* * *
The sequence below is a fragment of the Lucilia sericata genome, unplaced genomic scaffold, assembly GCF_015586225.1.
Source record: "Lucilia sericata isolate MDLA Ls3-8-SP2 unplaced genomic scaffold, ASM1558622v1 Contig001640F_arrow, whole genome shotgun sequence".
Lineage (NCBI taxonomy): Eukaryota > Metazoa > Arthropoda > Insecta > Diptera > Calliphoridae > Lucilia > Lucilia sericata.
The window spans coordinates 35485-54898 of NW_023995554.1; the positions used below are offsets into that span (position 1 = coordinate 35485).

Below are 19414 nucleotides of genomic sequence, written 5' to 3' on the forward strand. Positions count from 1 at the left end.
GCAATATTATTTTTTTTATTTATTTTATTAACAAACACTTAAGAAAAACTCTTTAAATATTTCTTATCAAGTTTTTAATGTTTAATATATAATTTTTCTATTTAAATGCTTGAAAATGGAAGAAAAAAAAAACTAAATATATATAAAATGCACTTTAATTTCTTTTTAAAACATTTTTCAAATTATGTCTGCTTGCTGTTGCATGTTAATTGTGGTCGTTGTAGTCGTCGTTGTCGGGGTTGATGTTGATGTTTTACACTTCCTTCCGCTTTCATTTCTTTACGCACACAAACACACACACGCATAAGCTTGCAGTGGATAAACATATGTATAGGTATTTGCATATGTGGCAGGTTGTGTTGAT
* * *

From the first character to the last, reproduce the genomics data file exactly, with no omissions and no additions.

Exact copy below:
The sequence below is a fragment of the Lucilia sericata genome, unplaced genomic scaffold, assembly GCF_015586225.1.
Source record: "Lucilia sericata isolate MDLA Ls3-8-SP2 unplaced genomic scaffold, ASM1558622v1 Contig001640F_arrow, whole genome shotgun sequence".
Lineage (NCBI taxonomy): Eukaryota > Metazoa > Arthropoda > Insecta > Diptera > Calliphoridae > Lucilia > Lucilia sericata.
The window spans coordinates 35485-54898 of NW_023995554.1; the positions used below are offsets into that span (position 1 = coordinate 35485).

Below are 19414 nucleotides of genomic sequence, written 5' to 3' on the forward strand. Positions count from 1 at the left end.
GCAATATTATTTTTTTTATTTATTTTATTAACAAACACTTAAGAAAAACTCTTTAAATATTTCTTATCAAGTTTTTAATGTTTAATATATAATTTTTCTATTTAAATGCTTGAAAATGGAAGAAAAAAAAAACTAAATATATATAAAATGCACTTTAATTTCTTTTTAAAACATTTTTCAAATTATGTCTGCTTGCTGTTGCATGTTAATTGTGGTCGTTGTAGTCGTCGTTGTCGGGGTTGATGTTGATGTTTTACACTTCCTTCCGCTTTCATTTCTTTACGCACACAAACACACACACGCATAAGCTTGCAGTGGATAAACATATGTATAGGTATTTGCATATGTGGCAGGTTGTGTTGAT